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  • Writer's pictureFederico Nutarelli

Unveiling Matrix Completion

Recently Prof. Scott Cunningham initiated a series on Matrix Completion (MC) for causal inference starting from the influential paper of Athey et al. (2021).

As someone who has been actively working in the field and has authored three papers involving Matrix Completion (MC), I'm excited to share a quick introduction to MC, its importance in causal inference, and where beginners can find helpful online resources.

Matrix Completion is a powerful tool in machine learning. It's like a smart way of filling in missing pieces in a vast dataset. Imagine you have a huge jigsaw puzzle with some parts missing. MC helps you figure out what those missing parts might be based on the existing pieces.

This technique is especially useful in causal inference, which is about understanding cause-and-effect relationships in data. MC helps in identifying these relationships even when some data points are missing, which is often the case in real-world scenarios.

For those just starting out, there are plenty of online resources to dive deeper into Matrix Completion. Websites like arXiv for research papers, online courses from platforms like Coursera or edX, and even specific tutorials on YouTube offer a wealth of information. These resources are great for building a foundational understanding and keeping up with the latest developments in the field.

Let's dive into it!

What is Matrix Completion?

MC is an exciting area in machine learning that has recently found widespread use in various fields such as recommending products or movies (like what you see on Netflix), understanding images in computer vision, and processing human language.

The core idea of MC is to figure out the missing pieces in a puzzle of data.

Imagine you have a big spreadsheet filled with lots of numbers, but some of them are missing. What MC does is like magic - it predicts these missing numbers based on the numbers that are already there. It's a bit like guessing the missing pieces in a partially completed crossword puzzle by looking at the words that are already filled in.

How does it do this? Well, MC methods use a special approach. They balance two things: fitting the data they can see and using something called 'regularization.' Regularization is like a guide that helps the system not to jump to wild conclusions based on limited data. It's like telling someone to make sensible guesses in our crossword puzzle without straying too far from the words that are already there. Regularization is useful to avoid the so called "overfitting". Overfitting is like memorizing the answers to a test without understanding the subject. Imagine you have a history test, and instead of learning about the events, causes, and effects, you just memorize the exact questions and answers from a practice test. On the actual test day, if the questions are the same, you'll do great. But if the questions are different, you'll struggle because you didn't really learn the subject.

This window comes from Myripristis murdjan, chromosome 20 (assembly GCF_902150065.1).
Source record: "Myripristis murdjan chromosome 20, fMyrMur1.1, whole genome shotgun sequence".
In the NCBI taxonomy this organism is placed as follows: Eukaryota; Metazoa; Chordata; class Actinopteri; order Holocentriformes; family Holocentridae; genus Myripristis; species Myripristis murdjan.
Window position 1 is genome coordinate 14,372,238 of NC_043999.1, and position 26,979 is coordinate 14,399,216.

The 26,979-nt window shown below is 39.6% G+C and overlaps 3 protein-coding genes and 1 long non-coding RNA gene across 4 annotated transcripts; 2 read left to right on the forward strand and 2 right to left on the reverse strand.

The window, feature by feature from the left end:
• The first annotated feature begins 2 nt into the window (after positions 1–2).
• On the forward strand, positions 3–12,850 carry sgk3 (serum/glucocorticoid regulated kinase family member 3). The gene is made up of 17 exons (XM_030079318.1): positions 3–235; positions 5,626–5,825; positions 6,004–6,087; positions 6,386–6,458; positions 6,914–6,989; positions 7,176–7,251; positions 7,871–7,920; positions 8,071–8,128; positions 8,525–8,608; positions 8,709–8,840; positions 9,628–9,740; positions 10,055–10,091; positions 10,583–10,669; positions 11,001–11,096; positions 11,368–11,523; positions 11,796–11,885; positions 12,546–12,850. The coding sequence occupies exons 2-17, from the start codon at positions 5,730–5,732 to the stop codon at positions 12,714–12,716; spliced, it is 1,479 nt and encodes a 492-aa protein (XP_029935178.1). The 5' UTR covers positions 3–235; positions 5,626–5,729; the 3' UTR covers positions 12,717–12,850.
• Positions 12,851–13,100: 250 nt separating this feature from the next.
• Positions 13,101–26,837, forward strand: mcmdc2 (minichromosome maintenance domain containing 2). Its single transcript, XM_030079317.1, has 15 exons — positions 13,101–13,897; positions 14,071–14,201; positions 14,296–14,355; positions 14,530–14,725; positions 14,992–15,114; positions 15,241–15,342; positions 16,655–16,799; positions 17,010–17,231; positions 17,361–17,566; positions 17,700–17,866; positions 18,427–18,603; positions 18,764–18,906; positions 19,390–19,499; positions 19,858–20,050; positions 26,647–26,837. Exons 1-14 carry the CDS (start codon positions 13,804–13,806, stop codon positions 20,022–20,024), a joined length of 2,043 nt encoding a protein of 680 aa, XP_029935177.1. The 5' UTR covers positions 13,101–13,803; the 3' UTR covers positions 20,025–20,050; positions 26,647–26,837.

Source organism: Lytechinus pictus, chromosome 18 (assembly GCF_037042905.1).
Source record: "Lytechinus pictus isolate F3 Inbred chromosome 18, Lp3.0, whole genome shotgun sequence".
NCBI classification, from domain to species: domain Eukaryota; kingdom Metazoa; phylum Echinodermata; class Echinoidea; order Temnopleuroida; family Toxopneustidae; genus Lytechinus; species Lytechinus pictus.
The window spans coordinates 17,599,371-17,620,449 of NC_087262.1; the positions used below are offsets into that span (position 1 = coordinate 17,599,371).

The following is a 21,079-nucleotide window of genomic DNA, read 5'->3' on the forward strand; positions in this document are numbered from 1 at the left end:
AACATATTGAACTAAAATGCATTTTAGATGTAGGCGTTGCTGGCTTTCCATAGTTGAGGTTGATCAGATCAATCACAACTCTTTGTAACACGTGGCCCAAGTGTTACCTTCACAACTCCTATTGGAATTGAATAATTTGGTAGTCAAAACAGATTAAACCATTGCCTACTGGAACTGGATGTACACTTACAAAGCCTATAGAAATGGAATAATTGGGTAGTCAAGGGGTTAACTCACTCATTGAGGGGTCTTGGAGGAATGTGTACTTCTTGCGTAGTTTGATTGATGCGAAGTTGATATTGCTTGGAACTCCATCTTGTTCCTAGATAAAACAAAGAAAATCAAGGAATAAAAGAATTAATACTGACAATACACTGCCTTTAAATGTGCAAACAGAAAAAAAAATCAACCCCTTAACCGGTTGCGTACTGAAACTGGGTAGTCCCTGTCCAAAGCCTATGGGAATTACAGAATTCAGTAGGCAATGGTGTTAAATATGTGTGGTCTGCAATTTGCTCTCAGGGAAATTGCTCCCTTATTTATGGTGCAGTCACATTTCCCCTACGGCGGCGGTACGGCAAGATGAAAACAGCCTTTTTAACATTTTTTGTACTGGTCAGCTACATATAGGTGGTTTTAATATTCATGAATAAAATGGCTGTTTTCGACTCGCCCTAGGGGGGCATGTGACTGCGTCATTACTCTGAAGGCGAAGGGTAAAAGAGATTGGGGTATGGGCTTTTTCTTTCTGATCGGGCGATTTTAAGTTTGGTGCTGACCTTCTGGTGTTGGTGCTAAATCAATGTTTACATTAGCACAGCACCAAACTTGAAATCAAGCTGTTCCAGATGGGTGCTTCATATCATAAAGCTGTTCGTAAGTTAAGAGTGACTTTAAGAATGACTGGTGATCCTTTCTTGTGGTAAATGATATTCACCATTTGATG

In machine learning, overfitting happens when a computer model is trained too much on a specific set of data. It gets really good at answering questions for that data, just like memorizing the practice test. But when it sees new, different data, it doesn't perform well because it didn't learn the underlying patterns, just the specific details of the training data. So, overfitting is like being great at a practice test but failing in a real test because the questions aren't exactly the same.

Specifically, these methods often use what's called the 'nuclear norm' of the matrix, which is a technical way of measuring the matrix. You can think of the nuclear norm as a tool that helps the system understand how complex or simple the missing data might be. It's like having a rule in our crossword puzzle that says, "your guess should be as simple as possible but still make sense with the given words."

This video of Stanford University provides with a more deepened introduction to the topic: